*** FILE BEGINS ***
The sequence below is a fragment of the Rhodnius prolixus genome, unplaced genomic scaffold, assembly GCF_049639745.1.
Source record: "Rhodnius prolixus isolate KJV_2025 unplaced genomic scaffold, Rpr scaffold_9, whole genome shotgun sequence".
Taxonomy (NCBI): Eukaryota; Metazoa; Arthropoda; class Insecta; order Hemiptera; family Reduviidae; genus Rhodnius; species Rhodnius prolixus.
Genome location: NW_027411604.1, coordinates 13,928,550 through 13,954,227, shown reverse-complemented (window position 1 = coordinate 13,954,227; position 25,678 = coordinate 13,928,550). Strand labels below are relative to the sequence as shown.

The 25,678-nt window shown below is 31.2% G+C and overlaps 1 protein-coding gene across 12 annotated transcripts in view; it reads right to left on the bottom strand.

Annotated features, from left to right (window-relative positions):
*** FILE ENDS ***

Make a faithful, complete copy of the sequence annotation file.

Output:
The sequence below is a fragment of the Rhodnius prolixus genome, unplaced genomic scaffold, assembly GCF_049639745.1.
Source record: "Rhodnius prolixus isolate KJV_2025 unplaced genomic scaffold, Rpr scaffold_9, whole genome shotgun sequence".
Taxonomy (NCBI): Eukaryota; Metazoa; Arthropoda; class Insecta; order Hemiptera; family Reduviidae; genus Rhodnius; species Rhodnius prolixus.
Genome location: NW_027411604.1, coordinates 13,928,550 through 13,954,227, shown reverse-complemented (window position 1 = coordinate 13,954,227; position 25,678 = coordinate 13,928,550). Strand labels below are relative to the sequence as shown.

The 25,678-nt window shown below is 31.2% G+C and overlaps 1 protein-coding gene across 12 annotated transcripts in view; it reads right to left on the bottom strand.

Annotated features, from left to right (window-relative positions):